COVID-19 effects are not just physical
by Pat Takacs, MSN, RN
(Plain Press, December 2020) COVID-19 effects are not just physical–as devastating as these are to the person infected. It also has emotional, mental, and spiritual effects. Everyone deals with anxiety from this virus in different ways. According to the Centers for Disease Control and Prevention (CDC), stress from this pandemic might reveal itself in a variety of ways: fear about your own health and the health of your loved ones; changes in sleep, concentration, or eating patterns; worsening of chronic health problems; and increased use of alcohol, tobacco, or other drugs.
Things you can do to support yourself include stepping away from the constant drone of the newscasts now and then, including social media. CDC also recommends taking care of your body through deep breathing exercises; physical exercising, stretching and meditation; eating well-balanced, healthy meals; getting plenty of sleep; and avoiding excess alcohol and drugs.
The American Foundation for Suicide Prevention states: “We are not helpless in light of current events. We can always choose our response.” The Foundation offers these guides on coping with uncertainty: 1) Separate what is in your control from what is not. Wash your hands, keep your distance, wear a mask. Skip the news if you want. 2) Do what helps you to feel a sense of safety. This will be different for everyone, so don’t try to compare yourself to others. 3) Go outside, take a walk in the neighborhood, wave hello to those you see. 4) Stay in the present. When you find yourself worrying about something that hasn’t happened yet, gently bring yourself back into the now and enjoy the sights, sounds and other sensory experiences in your environment. Journal your thoughts and leave them there on the page, don’t take them back.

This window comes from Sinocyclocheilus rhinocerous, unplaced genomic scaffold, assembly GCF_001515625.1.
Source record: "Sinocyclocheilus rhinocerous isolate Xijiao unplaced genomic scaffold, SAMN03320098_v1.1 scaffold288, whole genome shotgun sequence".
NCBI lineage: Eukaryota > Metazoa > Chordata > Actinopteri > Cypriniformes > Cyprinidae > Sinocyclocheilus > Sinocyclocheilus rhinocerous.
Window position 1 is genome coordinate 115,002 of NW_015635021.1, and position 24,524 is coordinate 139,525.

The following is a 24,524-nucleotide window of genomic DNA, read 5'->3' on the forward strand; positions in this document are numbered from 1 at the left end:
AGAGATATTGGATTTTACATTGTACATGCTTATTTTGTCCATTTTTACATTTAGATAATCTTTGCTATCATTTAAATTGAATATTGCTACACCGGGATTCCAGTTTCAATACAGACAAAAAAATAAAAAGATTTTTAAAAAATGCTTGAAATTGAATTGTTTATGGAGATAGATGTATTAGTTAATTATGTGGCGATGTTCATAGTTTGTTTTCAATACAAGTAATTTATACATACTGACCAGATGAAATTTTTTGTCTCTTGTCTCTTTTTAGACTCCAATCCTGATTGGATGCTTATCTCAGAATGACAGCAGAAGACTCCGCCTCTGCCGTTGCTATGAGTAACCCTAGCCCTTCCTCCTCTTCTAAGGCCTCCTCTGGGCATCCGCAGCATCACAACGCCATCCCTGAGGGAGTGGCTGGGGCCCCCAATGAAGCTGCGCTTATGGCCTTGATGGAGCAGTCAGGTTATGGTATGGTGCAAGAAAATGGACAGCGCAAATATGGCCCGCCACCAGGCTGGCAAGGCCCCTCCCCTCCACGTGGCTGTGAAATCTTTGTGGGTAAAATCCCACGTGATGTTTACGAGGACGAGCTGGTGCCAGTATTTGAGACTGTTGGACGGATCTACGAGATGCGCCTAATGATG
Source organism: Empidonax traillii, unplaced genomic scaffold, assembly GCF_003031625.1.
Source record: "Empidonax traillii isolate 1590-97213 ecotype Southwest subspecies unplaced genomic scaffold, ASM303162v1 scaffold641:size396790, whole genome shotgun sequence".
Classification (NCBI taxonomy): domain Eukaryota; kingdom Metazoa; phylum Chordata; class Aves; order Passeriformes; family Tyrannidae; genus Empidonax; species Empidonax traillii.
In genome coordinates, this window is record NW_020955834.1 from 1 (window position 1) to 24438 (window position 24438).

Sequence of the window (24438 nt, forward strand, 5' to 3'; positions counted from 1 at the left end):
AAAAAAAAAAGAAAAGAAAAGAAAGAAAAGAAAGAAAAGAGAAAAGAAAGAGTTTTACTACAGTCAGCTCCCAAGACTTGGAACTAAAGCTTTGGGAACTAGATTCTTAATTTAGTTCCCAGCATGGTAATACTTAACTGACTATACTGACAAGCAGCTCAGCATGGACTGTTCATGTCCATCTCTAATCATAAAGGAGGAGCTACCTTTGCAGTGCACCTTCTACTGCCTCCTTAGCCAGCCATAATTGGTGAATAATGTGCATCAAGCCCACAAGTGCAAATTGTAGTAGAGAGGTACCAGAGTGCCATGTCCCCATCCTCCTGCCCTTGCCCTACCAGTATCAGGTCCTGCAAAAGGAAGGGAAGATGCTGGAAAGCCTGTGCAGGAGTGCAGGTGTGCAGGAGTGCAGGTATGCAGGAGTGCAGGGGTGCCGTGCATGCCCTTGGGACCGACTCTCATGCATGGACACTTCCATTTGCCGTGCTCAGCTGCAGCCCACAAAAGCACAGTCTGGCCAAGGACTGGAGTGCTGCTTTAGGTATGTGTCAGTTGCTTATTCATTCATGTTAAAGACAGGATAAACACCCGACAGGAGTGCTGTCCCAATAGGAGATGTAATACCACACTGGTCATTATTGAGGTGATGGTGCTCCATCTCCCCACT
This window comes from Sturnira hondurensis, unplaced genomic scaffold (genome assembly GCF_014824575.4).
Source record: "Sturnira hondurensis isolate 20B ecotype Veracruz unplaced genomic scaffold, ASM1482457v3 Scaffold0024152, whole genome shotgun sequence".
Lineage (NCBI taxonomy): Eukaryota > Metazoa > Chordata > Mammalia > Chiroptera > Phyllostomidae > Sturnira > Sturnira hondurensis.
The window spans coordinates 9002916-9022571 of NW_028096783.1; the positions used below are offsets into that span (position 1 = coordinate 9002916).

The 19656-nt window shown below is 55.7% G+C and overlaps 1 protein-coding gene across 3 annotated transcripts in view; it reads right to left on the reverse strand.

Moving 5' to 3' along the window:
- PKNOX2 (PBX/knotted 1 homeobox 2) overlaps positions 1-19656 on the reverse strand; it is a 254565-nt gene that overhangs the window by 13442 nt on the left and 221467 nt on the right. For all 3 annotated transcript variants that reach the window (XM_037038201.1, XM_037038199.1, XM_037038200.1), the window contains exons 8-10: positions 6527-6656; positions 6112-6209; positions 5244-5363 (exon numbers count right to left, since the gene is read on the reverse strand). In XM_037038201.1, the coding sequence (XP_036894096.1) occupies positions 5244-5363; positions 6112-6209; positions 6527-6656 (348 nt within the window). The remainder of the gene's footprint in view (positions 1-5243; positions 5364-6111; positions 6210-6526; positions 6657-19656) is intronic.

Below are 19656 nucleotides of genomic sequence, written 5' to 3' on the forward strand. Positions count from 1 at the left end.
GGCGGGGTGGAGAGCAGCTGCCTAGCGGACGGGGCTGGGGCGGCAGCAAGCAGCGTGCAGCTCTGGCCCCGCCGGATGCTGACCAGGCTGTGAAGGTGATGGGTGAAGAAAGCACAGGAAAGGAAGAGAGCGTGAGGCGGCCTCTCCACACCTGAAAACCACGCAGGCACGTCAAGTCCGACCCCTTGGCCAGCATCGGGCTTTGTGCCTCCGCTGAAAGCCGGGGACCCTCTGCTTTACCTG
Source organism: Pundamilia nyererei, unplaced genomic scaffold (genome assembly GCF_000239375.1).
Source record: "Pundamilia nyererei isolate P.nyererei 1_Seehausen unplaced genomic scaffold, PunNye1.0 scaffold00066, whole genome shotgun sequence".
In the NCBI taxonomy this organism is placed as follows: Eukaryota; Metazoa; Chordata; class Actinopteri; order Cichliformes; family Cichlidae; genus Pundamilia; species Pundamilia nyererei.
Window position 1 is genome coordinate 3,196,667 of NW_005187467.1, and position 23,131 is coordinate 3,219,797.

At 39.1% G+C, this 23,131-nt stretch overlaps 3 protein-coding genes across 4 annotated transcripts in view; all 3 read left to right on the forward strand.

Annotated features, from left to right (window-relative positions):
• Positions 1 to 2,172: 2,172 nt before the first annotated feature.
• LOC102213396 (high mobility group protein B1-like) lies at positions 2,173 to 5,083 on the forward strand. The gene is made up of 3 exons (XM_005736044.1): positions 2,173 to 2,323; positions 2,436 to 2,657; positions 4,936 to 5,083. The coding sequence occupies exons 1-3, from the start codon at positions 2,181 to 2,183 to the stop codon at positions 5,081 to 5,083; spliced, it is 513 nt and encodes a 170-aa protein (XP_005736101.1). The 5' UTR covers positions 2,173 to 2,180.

The Mayo Clinic also encourages taking care of your mind and spirit. They state you need to make connections with those you love, including your spiritual community. Do something for others by finding purpose in helping the people around you, especially those who are elderly. They go on to state: “Everyone entered these times with their normal everyday stressors. But the crisis of COVID-19 can push you beyond your ability to cope”. If your feeling overwhelmed with sadness, depression or anxiety, here are some other options: 1) Contact a close friend or loved one, or a minister or spiritual leader, or someone in your faith community to share your feelings. 2) Contact your Employee Assistance Program and ask for a referral to a mental health professional. 3) Call your Primary care Provider or Mental Health Professional to ask for an appointment by phone, video or online.
If you need help right now, call 911 if it’s an emergency; Call the National Suicide Prevention Lifeline at 1-800-273-8255; Contact the Crisis Text Line by texting TALK to 741741; or call the Substance Abuse and Mental Health Services Administration’s (SAMHSA’s) Disaster Distress Helpline at 1-800-985-5990 (TTY: 800-846-8517).
When the COVID-19 crisis ends, stress won’t disappear. Continue these self-care practices. Above all, be gentle with yourself and others as, “…the greatest of these is LOVE”.
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